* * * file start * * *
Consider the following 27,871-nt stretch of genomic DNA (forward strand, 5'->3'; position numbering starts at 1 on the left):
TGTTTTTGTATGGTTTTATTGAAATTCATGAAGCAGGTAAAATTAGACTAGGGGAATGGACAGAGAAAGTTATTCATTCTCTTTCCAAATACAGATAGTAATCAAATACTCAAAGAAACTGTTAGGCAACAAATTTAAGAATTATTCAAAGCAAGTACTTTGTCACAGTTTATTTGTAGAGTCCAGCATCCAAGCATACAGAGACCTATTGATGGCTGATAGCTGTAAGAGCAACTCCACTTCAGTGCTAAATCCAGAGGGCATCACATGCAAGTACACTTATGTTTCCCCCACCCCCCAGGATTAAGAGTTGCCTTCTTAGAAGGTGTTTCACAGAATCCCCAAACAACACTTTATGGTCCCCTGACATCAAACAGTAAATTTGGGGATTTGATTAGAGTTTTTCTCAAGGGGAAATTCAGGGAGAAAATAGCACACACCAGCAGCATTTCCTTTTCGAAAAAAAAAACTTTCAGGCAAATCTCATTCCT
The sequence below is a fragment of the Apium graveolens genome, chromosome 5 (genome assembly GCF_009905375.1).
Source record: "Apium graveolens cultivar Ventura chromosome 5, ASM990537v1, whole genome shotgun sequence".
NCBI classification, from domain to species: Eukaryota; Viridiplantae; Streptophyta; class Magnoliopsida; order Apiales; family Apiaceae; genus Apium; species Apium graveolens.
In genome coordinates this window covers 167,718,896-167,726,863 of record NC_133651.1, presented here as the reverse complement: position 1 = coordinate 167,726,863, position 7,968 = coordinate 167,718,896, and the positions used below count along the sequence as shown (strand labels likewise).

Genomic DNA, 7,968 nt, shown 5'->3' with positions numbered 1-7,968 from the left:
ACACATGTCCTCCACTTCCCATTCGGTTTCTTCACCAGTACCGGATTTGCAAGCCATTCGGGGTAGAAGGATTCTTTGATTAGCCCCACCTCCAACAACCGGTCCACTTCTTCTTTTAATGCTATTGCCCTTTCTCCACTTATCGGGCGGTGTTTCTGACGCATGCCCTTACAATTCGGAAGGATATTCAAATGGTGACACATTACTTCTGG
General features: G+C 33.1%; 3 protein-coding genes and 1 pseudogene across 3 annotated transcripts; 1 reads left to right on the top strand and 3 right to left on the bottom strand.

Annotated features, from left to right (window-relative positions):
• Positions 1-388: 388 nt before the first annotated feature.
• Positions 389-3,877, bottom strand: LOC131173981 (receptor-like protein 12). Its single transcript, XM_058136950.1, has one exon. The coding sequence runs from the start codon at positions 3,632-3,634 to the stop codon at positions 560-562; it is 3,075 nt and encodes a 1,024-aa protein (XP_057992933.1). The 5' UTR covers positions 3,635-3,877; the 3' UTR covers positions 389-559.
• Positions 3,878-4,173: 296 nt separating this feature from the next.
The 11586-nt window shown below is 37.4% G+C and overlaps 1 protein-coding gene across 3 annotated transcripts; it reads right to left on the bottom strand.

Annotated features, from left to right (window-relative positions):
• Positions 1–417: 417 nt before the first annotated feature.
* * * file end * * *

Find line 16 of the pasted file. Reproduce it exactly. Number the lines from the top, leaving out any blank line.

• Positions 1–417: 417 nt before the first annotated feature.